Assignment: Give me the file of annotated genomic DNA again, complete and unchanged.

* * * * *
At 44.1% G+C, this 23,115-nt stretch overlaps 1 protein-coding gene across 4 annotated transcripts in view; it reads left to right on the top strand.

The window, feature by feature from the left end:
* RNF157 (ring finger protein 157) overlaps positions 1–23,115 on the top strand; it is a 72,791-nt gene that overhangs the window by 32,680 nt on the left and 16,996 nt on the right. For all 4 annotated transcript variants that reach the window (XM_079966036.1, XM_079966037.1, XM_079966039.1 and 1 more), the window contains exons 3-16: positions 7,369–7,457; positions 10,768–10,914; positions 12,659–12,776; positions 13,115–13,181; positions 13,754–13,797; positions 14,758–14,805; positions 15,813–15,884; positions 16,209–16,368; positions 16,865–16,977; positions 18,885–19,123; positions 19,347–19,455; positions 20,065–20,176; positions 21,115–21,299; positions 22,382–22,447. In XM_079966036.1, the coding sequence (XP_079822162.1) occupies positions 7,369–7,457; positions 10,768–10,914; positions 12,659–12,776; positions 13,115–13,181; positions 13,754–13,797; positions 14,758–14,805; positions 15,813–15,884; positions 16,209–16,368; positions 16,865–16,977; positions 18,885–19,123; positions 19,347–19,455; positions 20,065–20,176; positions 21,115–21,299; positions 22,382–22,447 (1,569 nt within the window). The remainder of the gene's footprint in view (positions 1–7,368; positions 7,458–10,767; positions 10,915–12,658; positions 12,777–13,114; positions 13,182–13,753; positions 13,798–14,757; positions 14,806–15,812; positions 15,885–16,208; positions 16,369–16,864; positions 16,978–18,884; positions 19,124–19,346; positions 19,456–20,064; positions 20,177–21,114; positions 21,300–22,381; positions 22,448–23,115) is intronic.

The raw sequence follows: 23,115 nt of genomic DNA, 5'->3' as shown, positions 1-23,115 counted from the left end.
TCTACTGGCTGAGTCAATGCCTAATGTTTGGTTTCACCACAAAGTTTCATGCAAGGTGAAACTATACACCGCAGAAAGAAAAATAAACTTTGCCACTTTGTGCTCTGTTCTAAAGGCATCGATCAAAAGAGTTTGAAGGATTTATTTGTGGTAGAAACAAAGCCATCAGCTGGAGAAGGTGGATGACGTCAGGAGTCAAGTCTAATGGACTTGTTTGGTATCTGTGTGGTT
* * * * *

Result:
At 44.1% G+C, this 23,115-nt stretch overlaps 1 protein-coding gene across 4 annotated transcripts in view; it reads left to right on the top strand.

The window, feature by feature from the left end:
* RNF157 (ring finger protein 157) overlaps positions 1–23,115 on the top strand; it is a 72,791-nt gene that overhangs the window by 32,680 nt on the left and 16,996 nt on the right. For all 4 annotated transcript variants that reach the window (XM_079966036.1, XM_079966037.1, XM_079966039.1 and 1 more), the window contains exons 3-16: positions 7,369–7,457; positions 10,768–10,914; positions 12,659–12,776; positions 13,115–13,181; positions 13,754–13,797; positions 14,758–14,805; positions 15,813–15,884; positions 16,209–16,368; positions 16,865–16,977; positions 18,885–19,123; positions 19,347–19,455; positions 20,065–20,176; positions 21,115–21,299; positions 22,382–22,447. In XM_079966036.1, the coding sequence (XP_079822162.1) occupies positions 7,369–7,457; positions 10,768–10,914; positions 12,659–12,776; positions 13,115–13,181; positions 13,754–13,797; positions 14,758–14,805; positions 15,813–15,884; positions 16,209–16,368; positions 16,865–16,977; positions 18,885–19,123; positions 19,347–19,455; positions 20,065–20,176; positions 21,115–21,299; positions 22,382–22,447 (1,569 nt within the window). The remainder of the gene's footprint in view (positions 1–7,368; positions 7,458–10,767; positions 10,915–12,658; positions 12,777–13,114; positions 13,182–13,753; positions 13,798–14,757; positions 14,806–15,812; positions 15,885–16,208; positions 16,369–16,864; positions 16,978–18,884; positions 19,124–19,346; positions 19,456–20,064; positions 20,177–21,114; positions 21,300–22,381; positions 22,448–23,115) is intronic.

The raw sequence follows: 23,115 nt of genomic DNA, 5'->3' as shown, positions 1-23,115 counted from the left end.
TCTACTGGCTGAGTCAATGCCTAATGTTTGGTTTCACCACAAAGTTTCATGCAAGGTGAAACTATACACCGCAGAAAGAAAAATAAACTTTGCCACTTTGTGCTCTGTTCTAAAGGCATCGATCAAAAGAGTTTGAAGGATTTATTTGTGGTAGAAACAAAGCCATCAGCTGGAGAAGGTGGATGACGTCAGGAGTCAAGTCTAATGGACTTGTTTGGTATCTGTGTGGTT